Tuesday, 10 May 2011.
Arrangement of Business
My Lords, before the noble Lord, Lord Hunt of Kings Heath, moves his first Motion, I remind noble Lords that in the case of each statutory instrument the Motion before the Committee will be that the Committee do consider the statutory instrument in question. I should make it clear that the Grand Committee is not being invited to agree or disagree with the instruments. In the very likely event of there being a Division in the House, the Committee will adjourn for 10 minutes.
Immigration (Designation of Travel Bans) (Amendment) Order 2011
Considered in Grand Committee
My Lords, I shall also speak to the Libya (Asset-Freezing) Regulations 2011. Both instruments were drawn to the special attention of the House by the Merits Select Committee, to which I am grateful for its assiduous attention to Home Office statutory instruments.
The Immigration (Designation of Travel Bans) (Amendment) Order 2011, otherwise known as the travel bans order, adds UN Security Council Resolution 1970, issued on 26 February 2011 in response to the situation in Libya, to Part 1 of the schedule to the Immigration (Designation of Travel Bans) Order 2000. The effect of the amendment is to impose travel bans on Muammur Gaddafi, his family and certain Libyan government officials. The helpful Explanatory Memorandum accompanying the SI says that the travel bans order thereby implements the UK’s obligations under the UN resolution.
On 28 February, the Government also laid before Parliament the Libya (Financial Sanctions) Order 2011. The Explanatory Memorandum says that the financial sanctions order implements in the UK the asset-freezing measures in the UN resolution and prohibits any dealing with the funds and economic resources of certain individuals and entities, and making available funds or economic resources to or for the benefit of those persons. The financial sanctions order came into force on 27 February and was accompanied by a letter to the Lord Speaker. Although the financial sanctions order is required to be laid before both Houses of Parliament under the United Nations Act 1946, it is not subject to parliamentary procedure.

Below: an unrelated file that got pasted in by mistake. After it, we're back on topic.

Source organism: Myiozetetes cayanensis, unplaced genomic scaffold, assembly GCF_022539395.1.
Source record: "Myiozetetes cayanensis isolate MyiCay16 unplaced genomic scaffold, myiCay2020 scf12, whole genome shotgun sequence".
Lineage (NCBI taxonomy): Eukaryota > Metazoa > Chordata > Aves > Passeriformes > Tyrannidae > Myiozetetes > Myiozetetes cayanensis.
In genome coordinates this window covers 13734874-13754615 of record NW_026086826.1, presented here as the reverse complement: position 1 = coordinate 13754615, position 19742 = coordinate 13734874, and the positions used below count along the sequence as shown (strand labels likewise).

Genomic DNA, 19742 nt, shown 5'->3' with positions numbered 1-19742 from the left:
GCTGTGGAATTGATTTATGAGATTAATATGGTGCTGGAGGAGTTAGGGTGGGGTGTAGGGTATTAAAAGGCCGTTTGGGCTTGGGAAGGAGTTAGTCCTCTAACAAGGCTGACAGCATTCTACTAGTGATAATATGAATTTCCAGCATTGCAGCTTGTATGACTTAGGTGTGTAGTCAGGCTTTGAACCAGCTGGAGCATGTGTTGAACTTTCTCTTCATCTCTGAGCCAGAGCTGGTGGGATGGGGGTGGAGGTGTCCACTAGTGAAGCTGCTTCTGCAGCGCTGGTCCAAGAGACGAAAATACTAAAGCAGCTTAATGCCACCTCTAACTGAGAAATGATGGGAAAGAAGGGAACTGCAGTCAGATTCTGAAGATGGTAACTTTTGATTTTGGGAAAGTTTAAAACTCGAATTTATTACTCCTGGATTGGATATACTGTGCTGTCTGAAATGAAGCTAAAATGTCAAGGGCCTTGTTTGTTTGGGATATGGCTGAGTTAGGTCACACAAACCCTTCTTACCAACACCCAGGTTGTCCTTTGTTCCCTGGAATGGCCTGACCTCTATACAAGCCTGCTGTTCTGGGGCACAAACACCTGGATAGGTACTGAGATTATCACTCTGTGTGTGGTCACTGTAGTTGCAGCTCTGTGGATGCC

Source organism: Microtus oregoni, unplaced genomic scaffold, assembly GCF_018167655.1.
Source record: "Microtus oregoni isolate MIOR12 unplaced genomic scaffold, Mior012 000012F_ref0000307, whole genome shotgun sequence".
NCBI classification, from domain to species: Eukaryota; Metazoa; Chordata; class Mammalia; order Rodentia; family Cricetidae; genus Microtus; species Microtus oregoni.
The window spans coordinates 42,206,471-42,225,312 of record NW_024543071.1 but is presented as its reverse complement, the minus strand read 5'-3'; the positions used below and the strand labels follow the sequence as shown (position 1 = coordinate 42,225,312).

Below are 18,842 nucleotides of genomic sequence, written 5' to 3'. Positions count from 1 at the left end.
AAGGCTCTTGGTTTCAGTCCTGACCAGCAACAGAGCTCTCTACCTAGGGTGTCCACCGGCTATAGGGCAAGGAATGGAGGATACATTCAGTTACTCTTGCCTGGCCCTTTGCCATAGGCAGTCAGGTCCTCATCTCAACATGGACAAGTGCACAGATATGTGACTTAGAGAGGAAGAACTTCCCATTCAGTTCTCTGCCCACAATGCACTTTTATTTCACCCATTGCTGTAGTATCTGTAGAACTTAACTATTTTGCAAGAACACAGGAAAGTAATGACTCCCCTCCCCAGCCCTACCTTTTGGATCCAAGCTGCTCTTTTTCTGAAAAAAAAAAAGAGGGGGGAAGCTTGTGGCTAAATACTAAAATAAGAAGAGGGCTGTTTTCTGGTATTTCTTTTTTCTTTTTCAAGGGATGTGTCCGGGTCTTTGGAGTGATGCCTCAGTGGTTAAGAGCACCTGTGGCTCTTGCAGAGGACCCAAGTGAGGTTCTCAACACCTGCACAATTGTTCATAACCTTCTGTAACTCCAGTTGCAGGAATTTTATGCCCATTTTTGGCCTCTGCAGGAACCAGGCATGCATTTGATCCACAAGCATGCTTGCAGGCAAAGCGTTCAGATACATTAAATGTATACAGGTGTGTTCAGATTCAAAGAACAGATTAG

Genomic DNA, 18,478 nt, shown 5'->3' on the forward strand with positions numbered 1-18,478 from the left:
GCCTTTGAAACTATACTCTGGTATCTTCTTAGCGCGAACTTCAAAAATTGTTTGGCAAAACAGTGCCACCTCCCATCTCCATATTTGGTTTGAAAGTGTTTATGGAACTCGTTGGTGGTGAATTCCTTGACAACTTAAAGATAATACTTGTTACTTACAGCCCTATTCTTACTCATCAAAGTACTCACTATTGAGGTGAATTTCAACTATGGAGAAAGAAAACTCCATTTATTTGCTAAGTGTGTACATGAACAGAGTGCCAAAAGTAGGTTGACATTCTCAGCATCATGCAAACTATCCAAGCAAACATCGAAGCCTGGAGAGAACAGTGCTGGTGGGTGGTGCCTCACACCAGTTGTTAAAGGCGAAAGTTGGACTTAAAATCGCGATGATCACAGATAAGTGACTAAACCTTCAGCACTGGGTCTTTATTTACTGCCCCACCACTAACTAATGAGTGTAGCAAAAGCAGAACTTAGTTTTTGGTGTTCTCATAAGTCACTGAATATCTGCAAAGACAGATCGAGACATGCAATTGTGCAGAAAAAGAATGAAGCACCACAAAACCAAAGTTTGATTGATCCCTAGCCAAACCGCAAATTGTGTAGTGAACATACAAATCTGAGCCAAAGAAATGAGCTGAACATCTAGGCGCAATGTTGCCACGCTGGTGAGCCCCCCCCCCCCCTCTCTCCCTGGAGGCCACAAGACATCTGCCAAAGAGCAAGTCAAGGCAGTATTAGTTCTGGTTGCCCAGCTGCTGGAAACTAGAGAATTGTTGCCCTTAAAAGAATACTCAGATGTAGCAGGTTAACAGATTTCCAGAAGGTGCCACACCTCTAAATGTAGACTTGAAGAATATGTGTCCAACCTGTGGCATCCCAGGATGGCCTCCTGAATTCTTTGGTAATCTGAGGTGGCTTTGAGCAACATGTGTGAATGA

The two instruments need to be considered in the context of two other orders, the Export Control (Amendment) Order 2011 and the Export Control (Amendment) (No. 2) Order 2011. The Export Control (Amendment) Order 2011 introduces a new control on the export of uncirculated Libyan bank notes. The Export Control (Amendment) (No. 2) Order revokes the original order and embraces unused Libyan coins as well as unused bank notes. Taken together, these four instruments form a legislative response to the situation in Libya, much of which follows the international response to developments in that country.
I want to make it clear that I do not seek to oppose these instruments; indeed, I support them. However, I thought that it would be useful, and a service to the Committee, if the Minister was in a position to provide further information on the implementation of the instruments. The travel bans order came into effect on 28 February 2011 and the Libya (Asset-Freezing) Regulations came into force on 3 March. I would be very grateful to the noble Earl, Lord Attlee, if he could say how implementation of the instruments has proceeded so far and whether any particular problems have been experienced. I would also be grateful to him if he could say whether other countries are likely to be affected by similar action, given the events that we are seeing in a number of countries in the vicinity of Libya, about which there is great concern. I note that the asset-freezing regulations apply to small businesses. Can the noble Earl tell me how many such businesses might be affected? Perhaps he can also say whether any further action is contemplated against Libya in this area.